UK students invited to apply for 2017 CEO 'apprentice' initiative

Odgers Berndtson extends CEO for a Day scheme globally for 2017 as ITV boss shares his day with a history undergraduate.

Odgers Berndtson, is inviting British university students to apply for the unique opportunity of shadowing a top business leader as its CEO for a Day initiative extends globally and across the UK this year.

The move comes as the firm today releases feedback from both the CEOs and British students who participated in last year’s UK pilot, involving chief executives from companies including BT, Deloitte, Standard Chartered and – today – Adam Crozier, chief executive of ITV.


Southampton University Student Alex Bunker with ITV boss Adam Crozier.

Feedback from the programme

Students participating in the 2016 pilot almost all noted the difficulty facing their generation in gaining the relevant experience to succeed in potential careers. CEO for a Day is unusual in that it catapults them in at the top level, providing a taste of what it takes to run a major company or organisation.

“With the UK facing many challenges over its future skills base, and keen to support apprenticeships and other initiatives for young people, this is another way to strengthen the path into business from university,” said Mark Freebairn, a senior partner of Odgers Berndtson who heads CEO for a Day in the UK. “Top executives frequently complain of a disconnect between the corporate world and education and this allows them to do something about it, as individuals, by giving a young person the opportunity of a life-changing experience.”

“I was keen for an insight into how successful people operate,” said Sam Crowe, an English undergraduate at York university who spent a day with Dame Helen Ghosh, Director General of the National Trust. “There’s a lack of opportunities like this but I know there’d be thousands of young people who’d gain life-changing knowledge from this kind of experience and really benefit.”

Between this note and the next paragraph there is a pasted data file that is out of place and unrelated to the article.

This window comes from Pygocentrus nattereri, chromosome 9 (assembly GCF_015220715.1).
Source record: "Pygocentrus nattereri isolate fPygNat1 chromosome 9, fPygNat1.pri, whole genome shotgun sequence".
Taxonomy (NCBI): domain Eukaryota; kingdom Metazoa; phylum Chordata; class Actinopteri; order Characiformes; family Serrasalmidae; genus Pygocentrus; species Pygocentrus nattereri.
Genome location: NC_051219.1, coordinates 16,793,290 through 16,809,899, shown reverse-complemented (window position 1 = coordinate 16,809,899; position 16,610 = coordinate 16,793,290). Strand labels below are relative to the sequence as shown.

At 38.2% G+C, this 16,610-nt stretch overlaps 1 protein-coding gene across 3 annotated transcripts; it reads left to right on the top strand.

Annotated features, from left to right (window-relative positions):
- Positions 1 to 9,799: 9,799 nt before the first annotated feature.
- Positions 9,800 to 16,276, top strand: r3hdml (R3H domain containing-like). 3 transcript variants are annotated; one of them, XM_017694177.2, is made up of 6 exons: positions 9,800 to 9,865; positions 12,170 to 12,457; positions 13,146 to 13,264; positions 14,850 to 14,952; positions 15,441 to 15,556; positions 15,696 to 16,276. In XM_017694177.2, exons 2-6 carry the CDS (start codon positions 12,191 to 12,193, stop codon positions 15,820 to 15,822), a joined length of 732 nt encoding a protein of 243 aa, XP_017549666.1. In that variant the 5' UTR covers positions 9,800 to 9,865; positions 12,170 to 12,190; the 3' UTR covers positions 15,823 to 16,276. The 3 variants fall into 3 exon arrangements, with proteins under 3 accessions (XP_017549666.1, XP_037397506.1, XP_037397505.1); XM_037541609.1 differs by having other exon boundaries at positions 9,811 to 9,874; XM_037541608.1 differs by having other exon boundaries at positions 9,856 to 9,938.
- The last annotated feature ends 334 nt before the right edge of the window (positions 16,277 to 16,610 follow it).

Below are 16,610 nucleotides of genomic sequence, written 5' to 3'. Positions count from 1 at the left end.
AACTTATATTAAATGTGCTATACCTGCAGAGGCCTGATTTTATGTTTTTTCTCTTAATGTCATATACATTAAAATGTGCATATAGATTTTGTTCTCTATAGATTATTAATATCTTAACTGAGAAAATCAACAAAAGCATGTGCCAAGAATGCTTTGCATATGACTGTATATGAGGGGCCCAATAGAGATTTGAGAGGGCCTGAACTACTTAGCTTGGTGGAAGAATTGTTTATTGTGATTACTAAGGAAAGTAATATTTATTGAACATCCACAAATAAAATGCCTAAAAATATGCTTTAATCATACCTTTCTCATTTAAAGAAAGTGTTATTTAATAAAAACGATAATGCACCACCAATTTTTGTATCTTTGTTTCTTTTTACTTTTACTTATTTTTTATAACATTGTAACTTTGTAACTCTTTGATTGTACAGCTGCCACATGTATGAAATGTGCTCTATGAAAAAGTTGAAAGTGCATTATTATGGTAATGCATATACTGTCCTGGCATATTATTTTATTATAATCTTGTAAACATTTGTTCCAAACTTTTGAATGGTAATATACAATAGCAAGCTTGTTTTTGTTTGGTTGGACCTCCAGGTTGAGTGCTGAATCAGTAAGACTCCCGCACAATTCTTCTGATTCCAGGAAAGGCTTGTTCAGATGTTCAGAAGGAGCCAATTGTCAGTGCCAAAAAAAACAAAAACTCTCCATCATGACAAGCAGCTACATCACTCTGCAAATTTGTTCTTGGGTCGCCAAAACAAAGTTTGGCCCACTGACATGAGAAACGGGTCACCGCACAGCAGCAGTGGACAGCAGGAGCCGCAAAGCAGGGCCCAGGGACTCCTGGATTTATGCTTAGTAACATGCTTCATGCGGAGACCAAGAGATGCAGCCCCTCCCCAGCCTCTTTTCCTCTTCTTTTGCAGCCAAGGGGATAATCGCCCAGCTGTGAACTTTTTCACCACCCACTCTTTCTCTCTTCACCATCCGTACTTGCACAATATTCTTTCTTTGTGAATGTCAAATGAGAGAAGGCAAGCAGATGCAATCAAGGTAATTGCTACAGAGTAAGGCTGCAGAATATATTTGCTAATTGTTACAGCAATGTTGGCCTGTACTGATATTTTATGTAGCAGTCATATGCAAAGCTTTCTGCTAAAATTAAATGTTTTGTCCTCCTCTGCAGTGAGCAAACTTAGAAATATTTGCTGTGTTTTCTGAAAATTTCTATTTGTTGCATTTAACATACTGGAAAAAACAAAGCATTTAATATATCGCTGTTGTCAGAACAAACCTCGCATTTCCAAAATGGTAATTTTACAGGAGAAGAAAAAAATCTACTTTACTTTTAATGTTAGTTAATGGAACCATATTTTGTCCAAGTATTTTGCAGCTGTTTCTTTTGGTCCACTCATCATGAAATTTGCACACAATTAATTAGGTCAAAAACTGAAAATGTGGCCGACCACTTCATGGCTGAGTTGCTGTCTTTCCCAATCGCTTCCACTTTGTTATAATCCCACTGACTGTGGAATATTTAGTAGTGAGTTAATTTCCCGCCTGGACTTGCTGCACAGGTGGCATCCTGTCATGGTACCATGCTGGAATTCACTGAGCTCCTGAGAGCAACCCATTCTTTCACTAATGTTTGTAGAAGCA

Dame Helen meantime commented that the day was also useful for her. “This kind of shadowing experience is always a great opportunity to think about yourself and your leadership style – because you need to be able to explain it to your shadower,” she said. “In the same way, you need to be able to explain what your role means in your organisation and environment, so it’s a learning day for you both.”

Other students participating in the 2016 scheme commented on how full-on and never-ending the role of a chief executive actually is and, to the surprise of many, how personable and engaging their CEOs were.

“This opened my eyes to exactly how much hard work and dedication goes into being a CEO. It isn’t something you can leave behind,” said Beth Seddon, studying event management at the university of Greenwich. “There’s a lot of competition for my generation seeking a corporate career – and having a degree no longer enough.”

One of the most intensely-competitive careers is media and entertainment, making today’s CEO day with Adam Crozier, the boss of ITV, particularly interesting. Mr Crozier is being shadowed for the day by Alex Bunker, a history undergraduate from the University of Southampton.

 

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Find out about the 2017 CEO for a Day programme and how you can apply

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